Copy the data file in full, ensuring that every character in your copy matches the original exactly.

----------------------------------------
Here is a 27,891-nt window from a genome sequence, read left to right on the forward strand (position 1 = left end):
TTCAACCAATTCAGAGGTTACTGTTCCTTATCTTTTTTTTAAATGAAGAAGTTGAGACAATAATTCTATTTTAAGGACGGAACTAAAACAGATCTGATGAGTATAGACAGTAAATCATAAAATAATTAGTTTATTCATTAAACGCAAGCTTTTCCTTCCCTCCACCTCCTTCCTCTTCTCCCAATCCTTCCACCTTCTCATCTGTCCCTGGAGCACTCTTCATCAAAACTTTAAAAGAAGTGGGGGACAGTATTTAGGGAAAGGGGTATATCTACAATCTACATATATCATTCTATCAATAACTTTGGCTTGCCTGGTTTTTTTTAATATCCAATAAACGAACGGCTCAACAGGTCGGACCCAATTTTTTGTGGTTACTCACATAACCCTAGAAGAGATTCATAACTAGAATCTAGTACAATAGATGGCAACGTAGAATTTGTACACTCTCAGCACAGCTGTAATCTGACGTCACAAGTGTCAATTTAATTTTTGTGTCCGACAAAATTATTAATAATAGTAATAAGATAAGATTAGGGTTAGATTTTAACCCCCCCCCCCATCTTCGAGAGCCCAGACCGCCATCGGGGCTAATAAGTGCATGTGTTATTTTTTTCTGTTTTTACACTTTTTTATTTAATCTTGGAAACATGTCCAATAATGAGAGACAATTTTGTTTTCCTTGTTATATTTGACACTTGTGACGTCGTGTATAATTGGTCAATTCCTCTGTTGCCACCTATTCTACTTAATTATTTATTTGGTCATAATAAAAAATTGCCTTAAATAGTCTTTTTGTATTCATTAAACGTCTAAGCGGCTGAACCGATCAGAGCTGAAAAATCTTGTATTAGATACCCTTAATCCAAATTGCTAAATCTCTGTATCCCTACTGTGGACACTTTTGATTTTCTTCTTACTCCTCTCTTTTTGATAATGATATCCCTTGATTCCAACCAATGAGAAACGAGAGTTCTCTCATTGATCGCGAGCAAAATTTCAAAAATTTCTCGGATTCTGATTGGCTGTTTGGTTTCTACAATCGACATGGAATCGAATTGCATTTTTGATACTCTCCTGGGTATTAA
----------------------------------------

Here is a 27,891-nt window from a genome sequence, read left to right on the forward strand (position 1 = left end):
TTCAACCAATTCAGAGGTTACTGTTCCTTATCTTTTTTTTAAATGAAGAAGTTGAGACAATAATTCTATTTTAAGGACGGAACTAAAACAGATCTGATGAGTATAGACAGTAAATCATAAAATAATTAGTTTATTCATTAAACGCAAGCTTTTCCTTCCCTCCACCTCCTTCCTCTTCTCCCAATCCTTCCACCTTCTCATCTGTCCCTGGAGCACTCTTCATCAAAACTTTAAAAGAAGTGGGGGACAGTATTTAGGGAAAGGGGTATATCTACAATCTACATATATCATTCTATCAATAACTTTGGCTTGCCTGGTTTTTTTTAATATCCAATAAACGAACGGCTCAACAGGTCGGACCCAATTTTTTGTGGTTACTCACATAACCCTAGAAGAGATTCATAACTAGAATCTAGTACAATAGATGGCAACGTAGAATTTGTACACTCTCAGCACAGCTGTAATCTGACGTCACAAGTGTCAATTTAATTTTTGTGTCCGACAAAATTATTAATAATAGTAATAAGATAAGATTAGGGTTAGATTTTAACCCCCCCCCCCATCTTCGAGAGCCCAGACCGCCATCGGGGCTAATAAGTGCATGTGTTATTTTTTTCTGTTTTTACACTTTTTTATTTAATCTTGGAAACATGTCCAATAATGAGAGACAATTTTGTTTTCCTTGTTATATTTGACACTTGTGACGTCGTGTATAATTGGTCAATTCCTCTGTTGCCACCTATTCTACTTAATTATTTATTTGGTCATAATAAAAAATTGCCTTAAATAGTCTTTTTGTATTCATTAAACGTCTAAGCGGCTGAACCGATCAGAGCTGAAAAATCTTGTATTAGATACCCTTAATCCAAATTGCTAAATCTCTGTATCCCTACTGTGGACACTTTTGATTTTCTTCTTACTCCTCTCTTTTTGATAATGATATCCCTTGATTCCAACCAATGAGAAACGAGAGTTCTCTCATTGATCGCGAGCAAAATTTCAAAAATTTCTCGGATTCTGATTGGCTGTTTGGTTTCTACAATCGACATGGAATCGAATTGCATTTTTGATACTCTCCTGGGTATTAA